Welcome to part 2 of our stairway remodel! If you have not already, please check out part one.
Now, after seeing all the dust everywhere you might be thinking "good thing that dirty work is out of the way." Wrong! If our treads had been hardwood, we would have sanded them down and moved onto staining and painting. However, because of the pressboard and plywood treads, we have a little extra work ahead of us. Before we go into detail about cutting and installing the new treads and risers, I want to share with you how we went about staining the treads and banister railings.
While Mr. TCW was doing all the dirty work of removing carpet, cutting off bullnoses, etc. I was left in charge of staining. Now this was a bit daunting because I had never stained anything before! Coming across many tutorials on stairway remodels, I was surprised at how many other people had no experience like myself. What seemed promising was how successful their projects turned out. Just in case though, I made sure to read up on staining and ask some experts (aka, my father-in-law.) He told me it is super easy and recommended his method which is to use cheesecloth. Aside from that tip he basically said it is up to you how you want to go about staining. Some people do multiple coats, some leave their stain on for 5-10 minutes and then wipe away. He said he would put his stain on and wipe away immediately, and very rarely had to do a second coat.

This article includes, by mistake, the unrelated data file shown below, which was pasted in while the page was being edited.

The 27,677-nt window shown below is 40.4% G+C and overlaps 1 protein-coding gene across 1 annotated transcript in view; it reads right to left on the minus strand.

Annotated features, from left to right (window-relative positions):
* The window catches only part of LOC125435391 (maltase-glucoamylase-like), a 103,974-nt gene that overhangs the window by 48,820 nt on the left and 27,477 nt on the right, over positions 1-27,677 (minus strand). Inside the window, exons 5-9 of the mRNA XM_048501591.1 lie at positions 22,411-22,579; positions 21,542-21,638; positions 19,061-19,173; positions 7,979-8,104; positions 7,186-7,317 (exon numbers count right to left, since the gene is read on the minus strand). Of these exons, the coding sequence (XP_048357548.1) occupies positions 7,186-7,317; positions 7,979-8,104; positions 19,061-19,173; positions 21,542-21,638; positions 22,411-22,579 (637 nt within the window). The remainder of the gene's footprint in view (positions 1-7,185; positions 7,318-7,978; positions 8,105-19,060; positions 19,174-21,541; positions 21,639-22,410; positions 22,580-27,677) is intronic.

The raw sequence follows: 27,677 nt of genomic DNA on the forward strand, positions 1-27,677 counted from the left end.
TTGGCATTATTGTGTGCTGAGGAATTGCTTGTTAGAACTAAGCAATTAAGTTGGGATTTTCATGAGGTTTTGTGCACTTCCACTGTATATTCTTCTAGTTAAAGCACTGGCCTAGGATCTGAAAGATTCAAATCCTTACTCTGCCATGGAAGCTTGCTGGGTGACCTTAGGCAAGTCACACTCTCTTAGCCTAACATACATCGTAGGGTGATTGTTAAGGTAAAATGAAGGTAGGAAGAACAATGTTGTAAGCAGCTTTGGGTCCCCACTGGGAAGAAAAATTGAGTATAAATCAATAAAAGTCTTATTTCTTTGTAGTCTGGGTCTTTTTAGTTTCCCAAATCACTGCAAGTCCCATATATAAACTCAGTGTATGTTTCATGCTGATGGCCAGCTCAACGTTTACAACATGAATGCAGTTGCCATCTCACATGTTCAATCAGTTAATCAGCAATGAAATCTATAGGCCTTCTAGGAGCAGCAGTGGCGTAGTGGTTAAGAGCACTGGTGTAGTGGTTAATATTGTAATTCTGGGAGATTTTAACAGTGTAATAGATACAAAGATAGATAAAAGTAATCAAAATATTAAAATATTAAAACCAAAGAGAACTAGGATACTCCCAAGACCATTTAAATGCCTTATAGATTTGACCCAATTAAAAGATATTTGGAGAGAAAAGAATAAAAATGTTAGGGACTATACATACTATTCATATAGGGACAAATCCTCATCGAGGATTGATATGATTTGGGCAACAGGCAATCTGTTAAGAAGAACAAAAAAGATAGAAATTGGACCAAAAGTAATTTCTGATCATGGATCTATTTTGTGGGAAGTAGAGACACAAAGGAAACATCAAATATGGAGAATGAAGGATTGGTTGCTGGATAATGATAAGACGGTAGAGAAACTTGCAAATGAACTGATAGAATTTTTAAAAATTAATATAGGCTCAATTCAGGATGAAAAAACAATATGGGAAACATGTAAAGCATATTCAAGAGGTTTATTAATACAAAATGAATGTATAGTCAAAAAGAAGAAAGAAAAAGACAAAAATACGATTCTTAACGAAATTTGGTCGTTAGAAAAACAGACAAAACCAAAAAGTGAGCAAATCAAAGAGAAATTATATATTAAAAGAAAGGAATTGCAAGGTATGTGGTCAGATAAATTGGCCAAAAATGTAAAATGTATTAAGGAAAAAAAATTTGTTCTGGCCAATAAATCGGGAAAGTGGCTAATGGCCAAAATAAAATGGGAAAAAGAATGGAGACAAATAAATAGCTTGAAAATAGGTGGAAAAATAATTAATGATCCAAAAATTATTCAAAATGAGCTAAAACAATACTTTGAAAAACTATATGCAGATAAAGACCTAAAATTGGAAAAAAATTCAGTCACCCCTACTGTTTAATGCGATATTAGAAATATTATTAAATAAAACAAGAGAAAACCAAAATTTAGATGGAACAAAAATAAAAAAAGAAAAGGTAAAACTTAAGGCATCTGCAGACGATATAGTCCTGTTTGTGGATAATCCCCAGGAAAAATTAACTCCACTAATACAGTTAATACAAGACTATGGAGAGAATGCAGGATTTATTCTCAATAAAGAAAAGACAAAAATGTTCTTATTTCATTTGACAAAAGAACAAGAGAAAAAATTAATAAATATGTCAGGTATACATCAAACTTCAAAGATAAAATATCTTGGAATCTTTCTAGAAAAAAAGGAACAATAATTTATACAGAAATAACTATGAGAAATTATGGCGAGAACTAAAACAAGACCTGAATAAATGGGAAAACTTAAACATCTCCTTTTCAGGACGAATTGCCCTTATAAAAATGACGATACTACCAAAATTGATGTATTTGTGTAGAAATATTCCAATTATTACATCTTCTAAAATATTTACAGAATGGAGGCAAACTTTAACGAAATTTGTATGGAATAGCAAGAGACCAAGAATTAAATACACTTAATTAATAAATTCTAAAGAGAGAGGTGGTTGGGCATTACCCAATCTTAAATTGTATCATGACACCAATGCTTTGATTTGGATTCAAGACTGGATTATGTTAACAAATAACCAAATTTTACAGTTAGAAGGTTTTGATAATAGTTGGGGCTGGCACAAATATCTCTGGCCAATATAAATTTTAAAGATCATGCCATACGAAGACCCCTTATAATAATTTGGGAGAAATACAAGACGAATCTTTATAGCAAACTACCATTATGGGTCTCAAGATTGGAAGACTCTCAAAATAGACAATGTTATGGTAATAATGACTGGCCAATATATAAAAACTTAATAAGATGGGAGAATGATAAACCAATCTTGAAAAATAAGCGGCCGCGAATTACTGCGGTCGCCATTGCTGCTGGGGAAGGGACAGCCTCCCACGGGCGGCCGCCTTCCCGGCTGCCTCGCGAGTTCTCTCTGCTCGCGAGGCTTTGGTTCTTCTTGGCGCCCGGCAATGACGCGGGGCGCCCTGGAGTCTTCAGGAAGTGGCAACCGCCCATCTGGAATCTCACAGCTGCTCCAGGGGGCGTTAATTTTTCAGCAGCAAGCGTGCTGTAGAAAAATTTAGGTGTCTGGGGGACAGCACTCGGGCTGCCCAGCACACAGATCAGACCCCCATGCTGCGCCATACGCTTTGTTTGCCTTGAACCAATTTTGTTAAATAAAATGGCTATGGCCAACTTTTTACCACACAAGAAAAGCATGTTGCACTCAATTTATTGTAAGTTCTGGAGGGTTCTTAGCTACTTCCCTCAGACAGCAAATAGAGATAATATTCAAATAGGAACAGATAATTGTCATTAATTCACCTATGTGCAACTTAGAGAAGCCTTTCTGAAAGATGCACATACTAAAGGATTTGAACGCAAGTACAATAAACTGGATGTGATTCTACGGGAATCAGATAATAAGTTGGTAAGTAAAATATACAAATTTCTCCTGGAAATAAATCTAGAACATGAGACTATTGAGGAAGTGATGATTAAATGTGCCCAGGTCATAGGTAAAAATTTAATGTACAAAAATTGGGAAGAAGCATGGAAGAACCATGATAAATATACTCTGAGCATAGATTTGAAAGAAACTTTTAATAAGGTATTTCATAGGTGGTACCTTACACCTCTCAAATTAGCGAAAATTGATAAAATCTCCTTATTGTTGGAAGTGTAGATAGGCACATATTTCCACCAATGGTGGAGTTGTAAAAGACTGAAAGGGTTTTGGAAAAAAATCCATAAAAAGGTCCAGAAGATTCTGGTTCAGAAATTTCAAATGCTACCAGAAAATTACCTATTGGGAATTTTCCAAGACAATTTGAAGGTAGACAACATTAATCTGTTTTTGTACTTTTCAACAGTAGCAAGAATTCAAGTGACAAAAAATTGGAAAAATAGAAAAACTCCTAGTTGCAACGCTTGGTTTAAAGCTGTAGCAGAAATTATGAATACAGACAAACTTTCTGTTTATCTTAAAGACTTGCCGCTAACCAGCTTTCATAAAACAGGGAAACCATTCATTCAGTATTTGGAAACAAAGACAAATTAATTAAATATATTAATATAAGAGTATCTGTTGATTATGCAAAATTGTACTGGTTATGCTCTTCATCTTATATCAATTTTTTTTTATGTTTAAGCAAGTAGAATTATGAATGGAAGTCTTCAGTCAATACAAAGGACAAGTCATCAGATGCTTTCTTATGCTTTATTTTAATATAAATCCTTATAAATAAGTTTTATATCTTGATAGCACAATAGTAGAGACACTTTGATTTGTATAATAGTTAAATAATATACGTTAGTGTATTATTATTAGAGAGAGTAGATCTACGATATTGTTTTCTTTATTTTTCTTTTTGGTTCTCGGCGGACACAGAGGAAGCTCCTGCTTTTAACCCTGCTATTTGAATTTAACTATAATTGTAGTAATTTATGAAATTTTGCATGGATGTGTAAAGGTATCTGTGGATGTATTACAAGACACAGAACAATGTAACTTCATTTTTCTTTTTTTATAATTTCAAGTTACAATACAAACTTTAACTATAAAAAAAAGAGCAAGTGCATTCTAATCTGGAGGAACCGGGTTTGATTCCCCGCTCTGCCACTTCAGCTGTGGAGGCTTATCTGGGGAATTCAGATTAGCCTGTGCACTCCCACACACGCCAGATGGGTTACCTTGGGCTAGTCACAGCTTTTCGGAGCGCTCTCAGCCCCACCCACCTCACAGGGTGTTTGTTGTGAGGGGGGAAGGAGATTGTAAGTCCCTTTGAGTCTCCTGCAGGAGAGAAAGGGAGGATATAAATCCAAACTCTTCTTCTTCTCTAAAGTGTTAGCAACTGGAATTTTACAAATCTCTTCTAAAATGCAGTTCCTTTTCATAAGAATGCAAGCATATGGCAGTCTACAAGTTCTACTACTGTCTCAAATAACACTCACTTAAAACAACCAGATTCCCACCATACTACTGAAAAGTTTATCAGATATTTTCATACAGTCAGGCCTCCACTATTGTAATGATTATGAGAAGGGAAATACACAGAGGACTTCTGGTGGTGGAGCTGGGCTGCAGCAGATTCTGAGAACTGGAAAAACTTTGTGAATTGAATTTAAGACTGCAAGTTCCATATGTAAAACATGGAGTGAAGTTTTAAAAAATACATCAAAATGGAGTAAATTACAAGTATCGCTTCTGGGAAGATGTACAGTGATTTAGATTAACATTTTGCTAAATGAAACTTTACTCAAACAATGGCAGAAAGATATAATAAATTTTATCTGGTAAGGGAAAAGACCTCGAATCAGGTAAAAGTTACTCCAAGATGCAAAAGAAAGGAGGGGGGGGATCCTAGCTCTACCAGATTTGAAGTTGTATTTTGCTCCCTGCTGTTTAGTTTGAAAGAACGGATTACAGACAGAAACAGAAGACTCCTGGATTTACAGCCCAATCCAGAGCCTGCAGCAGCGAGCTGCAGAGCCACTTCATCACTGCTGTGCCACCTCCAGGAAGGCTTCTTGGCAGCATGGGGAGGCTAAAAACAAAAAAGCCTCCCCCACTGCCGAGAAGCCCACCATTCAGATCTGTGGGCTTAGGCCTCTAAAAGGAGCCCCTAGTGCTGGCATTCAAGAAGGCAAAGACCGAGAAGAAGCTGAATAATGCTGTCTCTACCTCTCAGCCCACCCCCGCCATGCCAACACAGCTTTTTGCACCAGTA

Supplies (for this chapter):
Stain in your preferred color (I went with Minwax English Chestnut)
Cheesecloth (or a brush, old rag, etc. Whatever you apply your stain with.)
Disposable gloves (I bought a case of 100 from Home Depot)
Sander with 60 grit, 100 grit, and 220 grit (or really anything you have on hand.)
Sanding blocks in similar grits
At this point in the project we had to ship Girlie off to my mother-in-laws. Too many dangerous tasks on the go to even have her in the house. Rex hung out in the garage and yard while I worked; this kept him from the fumes. I did some staining in the house and the rest outside in the garage. In both cases I made sure I was in well ventilated areas with windows and doors wide open.
First step. Remove banister rails and spindles (if necessary.) I mean, you could leave them up and stain them from there but with all the nooks and crannies, it might be easier to remove them. Plus, I had this nifty part that needed to be stained and the only way I could do that was by removing the spindles.
The bright side of this project is that the stair treads come in their natural state. I still went over them lightly with 220 grit paper just to smooth out any roughness but for the most part they were in really good shape. When you have completed this "fun" task, make sure to wipe down every piece to remove any excess dust. You can use Lysol or baby wipes for this. Now is the time to get your work station ready (and in my case that was an old work table set up in the kitchen, covered with newspaper.) Outside, I made sure the dust had been pushed aside and I had ample room to lay out the banister rails once they were stained.